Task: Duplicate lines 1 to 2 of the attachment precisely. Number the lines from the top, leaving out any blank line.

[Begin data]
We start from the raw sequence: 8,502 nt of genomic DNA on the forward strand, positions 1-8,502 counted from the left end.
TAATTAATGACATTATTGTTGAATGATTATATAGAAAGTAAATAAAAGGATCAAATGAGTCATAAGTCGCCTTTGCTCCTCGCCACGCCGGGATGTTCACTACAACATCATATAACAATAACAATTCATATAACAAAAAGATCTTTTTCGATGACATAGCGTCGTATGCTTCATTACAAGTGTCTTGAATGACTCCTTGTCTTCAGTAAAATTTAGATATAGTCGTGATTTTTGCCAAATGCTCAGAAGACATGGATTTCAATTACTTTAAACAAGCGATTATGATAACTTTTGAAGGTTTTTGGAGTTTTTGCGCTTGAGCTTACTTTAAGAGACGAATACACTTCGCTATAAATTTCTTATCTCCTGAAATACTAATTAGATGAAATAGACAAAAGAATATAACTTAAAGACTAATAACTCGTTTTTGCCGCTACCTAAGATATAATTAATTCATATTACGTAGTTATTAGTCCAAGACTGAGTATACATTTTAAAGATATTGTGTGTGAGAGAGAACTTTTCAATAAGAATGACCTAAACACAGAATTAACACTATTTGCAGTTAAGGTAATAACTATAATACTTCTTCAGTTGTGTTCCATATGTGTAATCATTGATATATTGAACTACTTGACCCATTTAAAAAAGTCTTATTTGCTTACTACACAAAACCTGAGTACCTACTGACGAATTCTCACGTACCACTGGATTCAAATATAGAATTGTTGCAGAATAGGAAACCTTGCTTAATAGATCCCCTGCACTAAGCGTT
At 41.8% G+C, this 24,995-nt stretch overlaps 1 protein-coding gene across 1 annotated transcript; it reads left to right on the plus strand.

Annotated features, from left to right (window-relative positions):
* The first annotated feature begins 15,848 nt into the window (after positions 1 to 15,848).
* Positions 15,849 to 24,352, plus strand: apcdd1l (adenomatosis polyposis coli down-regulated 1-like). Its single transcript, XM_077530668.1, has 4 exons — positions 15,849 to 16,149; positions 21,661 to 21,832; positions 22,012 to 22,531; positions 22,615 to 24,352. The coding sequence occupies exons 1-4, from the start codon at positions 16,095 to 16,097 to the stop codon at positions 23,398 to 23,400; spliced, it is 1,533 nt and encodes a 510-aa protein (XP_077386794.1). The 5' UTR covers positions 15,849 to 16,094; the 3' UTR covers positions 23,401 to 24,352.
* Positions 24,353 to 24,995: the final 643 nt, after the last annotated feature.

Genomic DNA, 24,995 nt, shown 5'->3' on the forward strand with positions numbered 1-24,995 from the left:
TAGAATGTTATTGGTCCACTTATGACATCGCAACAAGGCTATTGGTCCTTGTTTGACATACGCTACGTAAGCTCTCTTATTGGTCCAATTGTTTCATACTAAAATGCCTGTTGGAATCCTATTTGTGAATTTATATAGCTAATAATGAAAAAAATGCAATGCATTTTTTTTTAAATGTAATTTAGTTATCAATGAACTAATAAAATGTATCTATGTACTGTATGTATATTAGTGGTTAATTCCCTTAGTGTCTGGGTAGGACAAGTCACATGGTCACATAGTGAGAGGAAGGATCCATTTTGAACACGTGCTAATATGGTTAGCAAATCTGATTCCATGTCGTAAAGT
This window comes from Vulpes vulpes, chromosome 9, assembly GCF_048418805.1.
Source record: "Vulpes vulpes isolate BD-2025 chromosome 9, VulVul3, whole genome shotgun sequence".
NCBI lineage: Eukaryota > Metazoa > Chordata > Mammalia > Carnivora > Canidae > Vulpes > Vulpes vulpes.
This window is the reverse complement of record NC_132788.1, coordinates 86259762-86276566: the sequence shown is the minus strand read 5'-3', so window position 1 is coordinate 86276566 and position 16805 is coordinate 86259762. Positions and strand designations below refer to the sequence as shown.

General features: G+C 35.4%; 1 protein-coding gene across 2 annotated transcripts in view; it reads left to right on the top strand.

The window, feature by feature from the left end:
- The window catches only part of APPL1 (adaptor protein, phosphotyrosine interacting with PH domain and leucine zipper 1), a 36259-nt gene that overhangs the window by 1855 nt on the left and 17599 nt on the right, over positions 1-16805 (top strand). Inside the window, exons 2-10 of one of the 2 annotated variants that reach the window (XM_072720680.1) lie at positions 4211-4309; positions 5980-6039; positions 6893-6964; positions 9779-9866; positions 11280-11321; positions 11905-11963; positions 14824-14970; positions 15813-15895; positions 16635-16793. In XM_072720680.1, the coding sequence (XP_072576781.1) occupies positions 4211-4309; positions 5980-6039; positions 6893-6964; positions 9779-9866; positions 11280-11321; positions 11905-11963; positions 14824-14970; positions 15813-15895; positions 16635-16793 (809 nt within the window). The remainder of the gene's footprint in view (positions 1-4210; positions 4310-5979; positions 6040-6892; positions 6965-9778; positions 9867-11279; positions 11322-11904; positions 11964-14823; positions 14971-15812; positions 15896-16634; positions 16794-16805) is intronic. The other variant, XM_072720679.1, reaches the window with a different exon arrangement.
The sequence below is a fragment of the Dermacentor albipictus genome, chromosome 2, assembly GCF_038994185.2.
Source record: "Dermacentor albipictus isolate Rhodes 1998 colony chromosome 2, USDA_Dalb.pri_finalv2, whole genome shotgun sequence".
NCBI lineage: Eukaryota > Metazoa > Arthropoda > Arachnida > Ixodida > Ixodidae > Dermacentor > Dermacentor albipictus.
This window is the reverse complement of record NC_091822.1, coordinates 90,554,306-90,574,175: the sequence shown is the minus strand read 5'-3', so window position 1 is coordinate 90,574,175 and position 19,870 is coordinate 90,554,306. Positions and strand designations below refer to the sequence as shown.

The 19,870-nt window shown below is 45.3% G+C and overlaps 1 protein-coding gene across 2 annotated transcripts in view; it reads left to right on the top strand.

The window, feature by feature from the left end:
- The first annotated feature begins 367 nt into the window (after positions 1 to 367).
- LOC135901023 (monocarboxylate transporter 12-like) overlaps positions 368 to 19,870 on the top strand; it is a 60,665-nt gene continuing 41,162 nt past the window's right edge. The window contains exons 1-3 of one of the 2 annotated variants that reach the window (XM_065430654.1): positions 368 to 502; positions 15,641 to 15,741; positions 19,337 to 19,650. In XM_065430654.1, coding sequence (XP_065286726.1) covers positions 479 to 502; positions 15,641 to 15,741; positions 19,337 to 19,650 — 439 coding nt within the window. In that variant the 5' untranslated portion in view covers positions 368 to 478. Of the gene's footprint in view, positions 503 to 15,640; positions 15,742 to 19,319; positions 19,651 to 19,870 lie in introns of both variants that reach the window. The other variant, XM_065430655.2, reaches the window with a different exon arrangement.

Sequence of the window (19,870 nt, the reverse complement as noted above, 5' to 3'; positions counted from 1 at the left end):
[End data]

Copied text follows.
We start from the raw sequence: 8,502 nt of genomic DNA on the forward strand, positions 1-8,502 counted from the left end.
TAATTAATGACATTATTGTTGAATGATTATATAGAAAGTAAATAAAAGGATCAAATGAGTCATAAGTCGCCTTTGCTCCTCGCCACGCCGGGATGTTCACTACAACATCATATAACAATAACAATTCATATAACAAAAAGATCTTTTTCGATGACATAGCGTCGTATGCTTCATTACAAGTGTCTTGAATGACTCCTTGTCTTCAGTAAAATTTAGATATAGTCGTGATTTTTGCCAAATGCTCAGAAGACATGGATTTCAATTACTTTAAACAAGCGATTATGATAACTTTTGAAGGTTTTTGGAGTTTTTGCGCTTGAGCTTACTTTAAGAGACGAATACACTTCGCTATAAATTTCTTATCTCCTGAAATACTAATTAGATGAAATAGACAAAAGAATATAACTTAAAGACTAATAACTCGTTTTTGCCGCTACCTAAGATATAATTAATTCATATTACGTAGTTATTAGTCCAAGACTGAGTATACATTTTAAAGATATTGTGTGTGAGAGAGAACTTTTCAATAAGAATGACCTAAACACAGAATTAACACTATTTGCAGTTAAGGTAATAACTATAATACTTCTTCAGTTGTGTTCCATATGTGTAATCATTGATATATTGAACTACTTGACCCATTTAAAAAAGTCTTATTTGCTTACTACACAAAACCTGAGTACCTACTGACGAATTCTCACGTACCACTGGATTCAAATATAGAATTGTTGCAGAATAGGAAACCTTGCTTAATAGATCCCCTGCACTAAGCGTT